How to Launch a Startup in Europe
In recent years, countries throughout Europe have become hubs of innovation in the global startup scene. In fact, nearly every major European region has produced a wealth of promising tech companies in just about every vertical, from mobile to cloud services, healthcare to social impact, and many more.
However, the European startup ecosystem is still growing, and each country has its share of challenges and opportunities to traverse, which can make getting started confusing for aspiring entrepreneurs. Which is why we’ve created an exhaustive guide that provides beginning founders in Europe with the basics they need to launch their companies.
Legal Help for European Startups
Regardless of where you live and where your company is based, launching a startup requires founders to finalize numerous legal processes — like equity, intellectual property, and incorporation — to ensure smooth running enterprise. There are plenty of legal hurdles to go through before your company can become an officially recognized business entity, and to make matters worse, legal rules and regulations change from region to region. And while it can be difficult to traverse the intricacies of startup legal basics, there are fortunately several resources for founders looking to launch companies in Europe.
If you could benefit from expert legal advice and support, here some resources to consider for your startup.
iLINC is the European Network of Law Incubators, an organization designed to provide free legal support to startups while simultaneously offering postgraduate law students the opportunity to engage in professional practice in the dynamic world of technology start-ups. Their website serves both European startups looking for legal support and “law incubators”, or law firms who are interested in offering legal support to European startups. By serving as a bridge between startups and postgraduate law students, iLINC expands the purview of legal education while providing aspiring entrepreneurs with the resources the need, helping to build the next generation of lawyers and startups.
Founded in 2013, JAG Shaw Baker is a strategic law firm that advises entrepreneurs, companies, and investors in various emerging technology markets like life sciences, cleantech, and digital technology. The firm was founded by James Shaw and Tina Baker who have decades worth of experience working with top companies like SoundCloud, Moo, Transferwise, Zoopla, Wonga, FarFetch, and Mind Candy. With UK and US trained lawyers and an exhaustive understanding of the nuances, influencers, and contributors in the European technology, investor, and VC ecosystem, JAG Shaw Baker has become one of Europe’s top startup law firms in just a few years.
The IT IP Law Group Europe is a network of legal professionals and independent law firms in the areas of intellectual property rights and IT law. Consisting of lawyers throughout Europe, this organization helps ensure that your company’s legal needs are quickly met with minimal transaction cost, and that your case is handled by the representatives that are best suited to your company. One of the biggest assets of the IT IP Law Group Europe is its expansiveness, consisting of legal representatives in most countries in Europe, including Austria, Belgium, Switzerland, Germany, Denmark, Spain, France, the UK, Italy, Serbia, and more.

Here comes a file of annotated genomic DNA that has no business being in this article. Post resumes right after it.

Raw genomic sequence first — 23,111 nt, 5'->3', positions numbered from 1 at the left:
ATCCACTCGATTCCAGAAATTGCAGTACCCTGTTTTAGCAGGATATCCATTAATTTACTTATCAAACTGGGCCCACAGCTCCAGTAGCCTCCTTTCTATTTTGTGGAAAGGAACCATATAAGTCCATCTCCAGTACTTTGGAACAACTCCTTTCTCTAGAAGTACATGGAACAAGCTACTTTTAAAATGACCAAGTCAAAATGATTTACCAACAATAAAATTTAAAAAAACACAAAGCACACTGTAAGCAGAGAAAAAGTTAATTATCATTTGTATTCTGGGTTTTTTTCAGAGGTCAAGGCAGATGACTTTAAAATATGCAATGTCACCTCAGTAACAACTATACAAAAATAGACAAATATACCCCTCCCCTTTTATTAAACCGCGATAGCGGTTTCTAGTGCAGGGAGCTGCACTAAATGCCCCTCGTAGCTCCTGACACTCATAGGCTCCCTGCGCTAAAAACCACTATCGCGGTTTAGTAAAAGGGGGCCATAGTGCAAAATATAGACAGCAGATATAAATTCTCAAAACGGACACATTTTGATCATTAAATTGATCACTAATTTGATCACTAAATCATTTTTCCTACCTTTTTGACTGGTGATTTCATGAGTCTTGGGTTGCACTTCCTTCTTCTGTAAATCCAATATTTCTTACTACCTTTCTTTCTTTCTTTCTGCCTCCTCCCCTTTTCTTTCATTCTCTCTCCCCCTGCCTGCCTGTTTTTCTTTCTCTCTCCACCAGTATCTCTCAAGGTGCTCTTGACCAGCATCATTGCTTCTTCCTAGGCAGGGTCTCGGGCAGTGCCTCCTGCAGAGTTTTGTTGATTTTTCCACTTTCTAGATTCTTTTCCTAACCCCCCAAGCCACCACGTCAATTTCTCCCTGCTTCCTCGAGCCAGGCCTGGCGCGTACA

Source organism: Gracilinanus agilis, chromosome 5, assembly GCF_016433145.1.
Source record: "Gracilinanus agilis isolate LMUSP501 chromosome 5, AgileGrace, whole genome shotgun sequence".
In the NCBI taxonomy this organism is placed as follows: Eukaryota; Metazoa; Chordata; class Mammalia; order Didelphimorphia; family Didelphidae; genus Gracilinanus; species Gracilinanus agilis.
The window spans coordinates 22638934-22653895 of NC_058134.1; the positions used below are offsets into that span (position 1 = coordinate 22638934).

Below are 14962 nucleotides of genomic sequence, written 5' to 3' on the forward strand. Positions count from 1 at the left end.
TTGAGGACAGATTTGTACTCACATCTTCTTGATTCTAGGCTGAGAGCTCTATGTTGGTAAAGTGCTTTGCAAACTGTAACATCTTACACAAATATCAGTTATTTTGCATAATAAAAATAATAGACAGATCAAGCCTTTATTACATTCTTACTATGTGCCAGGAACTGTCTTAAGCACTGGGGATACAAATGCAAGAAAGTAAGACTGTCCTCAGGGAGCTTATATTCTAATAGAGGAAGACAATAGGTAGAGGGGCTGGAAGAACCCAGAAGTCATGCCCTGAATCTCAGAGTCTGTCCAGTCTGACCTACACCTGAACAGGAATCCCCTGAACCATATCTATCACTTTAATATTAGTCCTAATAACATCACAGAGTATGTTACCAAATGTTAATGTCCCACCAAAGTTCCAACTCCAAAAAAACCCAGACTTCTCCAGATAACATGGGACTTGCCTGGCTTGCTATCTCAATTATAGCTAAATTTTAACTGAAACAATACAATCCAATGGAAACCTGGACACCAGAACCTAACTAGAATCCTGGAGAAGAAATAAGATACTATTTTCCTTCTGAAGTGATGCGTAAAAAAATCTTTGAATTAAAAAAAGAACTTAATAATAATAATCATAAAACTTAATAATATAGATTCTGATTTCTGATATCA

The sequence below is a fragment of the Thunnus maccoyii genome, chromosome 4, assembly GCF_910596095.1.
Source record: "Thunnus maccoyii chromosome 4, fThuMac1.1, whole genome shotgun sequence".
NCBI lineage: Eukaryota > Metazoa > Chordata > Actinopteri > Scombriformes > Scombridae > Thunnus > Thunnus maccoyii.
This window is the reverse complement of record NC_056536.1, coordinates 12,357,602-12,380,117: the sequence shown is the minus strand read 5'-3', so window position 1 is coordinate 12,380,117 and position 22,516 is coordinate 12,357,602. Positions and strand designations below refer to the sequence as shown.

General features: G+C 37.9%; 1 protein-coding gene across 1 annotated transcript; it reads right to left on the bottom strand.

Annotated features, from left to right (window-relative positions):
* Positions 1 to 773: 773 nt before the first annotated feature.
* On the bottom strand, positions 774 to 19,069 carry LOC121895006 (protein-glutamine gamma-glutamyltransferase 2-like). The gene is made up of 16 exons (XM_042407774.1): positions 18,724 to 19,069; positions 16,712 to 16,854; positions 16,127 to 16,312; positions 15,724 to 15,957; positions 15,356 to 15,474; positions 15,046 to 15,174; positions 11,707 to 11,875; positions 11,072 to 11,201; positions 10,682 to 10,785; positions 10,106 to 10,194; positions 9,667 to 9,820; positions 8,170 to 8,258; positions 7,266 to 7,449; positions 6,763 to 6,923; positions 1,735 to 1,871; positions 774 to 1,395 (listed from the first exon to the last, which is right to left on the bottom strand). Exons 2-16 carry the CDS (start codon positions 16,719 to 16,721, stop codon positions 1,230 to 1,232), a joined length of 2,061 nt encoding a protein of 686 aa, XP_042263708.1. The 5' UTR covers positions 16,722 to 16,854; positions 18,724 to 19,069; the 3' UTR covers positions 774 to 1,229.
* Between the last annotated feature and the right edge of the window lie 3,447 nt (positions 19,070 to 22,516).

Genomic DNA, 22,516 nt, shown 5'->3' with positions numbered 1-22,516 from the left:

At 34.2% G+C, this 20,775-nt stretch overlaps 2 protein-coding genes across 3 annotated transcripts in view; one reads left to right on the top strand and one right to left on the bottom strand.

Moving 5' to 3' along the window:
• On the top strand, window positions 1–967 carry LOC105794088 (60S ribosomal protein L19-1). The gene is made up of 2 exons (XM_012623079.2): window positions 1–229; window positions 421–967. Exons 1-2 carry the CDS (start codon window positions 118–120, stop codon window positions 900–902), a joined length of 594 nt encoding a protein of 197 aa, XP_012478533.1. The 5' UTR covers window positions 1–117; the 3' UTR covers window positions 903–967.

Incorporating Startups in Europe
Below is a simple outline of some of the main benefits and drawbacks amongst of incorporating in the U.K., Germany, and the U.S.
How to Raise Funding in Europe
While the United States may be the world’s primary entrepreneurial hub, Europe is quickly making a name for itself as a growing center in the international startup scene. And while it may be easy for aspiring European founders to assume that the only way to raise significant startup funding is to travel to the United States, there are actually more and more financial resources cropping up in Europe everyday for burgeoning startups. The rise in investor activity has increased sharply in recent years, meaning that it is now easier than ever to for entrepreneurs to raise funding for their companies.
In the Startupxplore article, “Financing Options for Startups Looking for Funding in Europe”, Jaime Novoa outlines some of the most popular means of fundraising for European startups.
Crowdfunding. While it might seem like almost every startup uses crowdfunding to raise money, there’s no denying that it’s still an incredibly effective way for early stage startups to acquire funding while promoting their products at the same time. Kickstarter and Indiegogo are two of the most popular crowdfunding platforms, but there are other regional sites that may be more useful, depending on where you live in Europe. For example,
Incubators and Accelerators. There is no doubt that the number of European startups has increased dramatically in recent years, which also means that the number of startup incubators and accelerators has grown as well. Below are some of the top institutions that you should consider joining.
Equity Crowdfunding. If you are willing to give a portion of your company to investors in exchange for funding, equity crowdfunding is another option. Here is a list of several Europe-based equity crowdfunding platforms:
Syndicate Funding. This business model allows angel investors to syndicate deals with one another. This means that specific angel investors can lead investments in early stage startups and encourage other angel investors, as well as individual investors, to contribute funds to the investment. European entrepreneurs interested in syndicate funding are encouraged to check out Startupxplore, a startup funding community that aims to connect all startup professionals in Europe with its open, fast, and transparent startup financing system. Below are some other options for raising money from syndicates in Europe: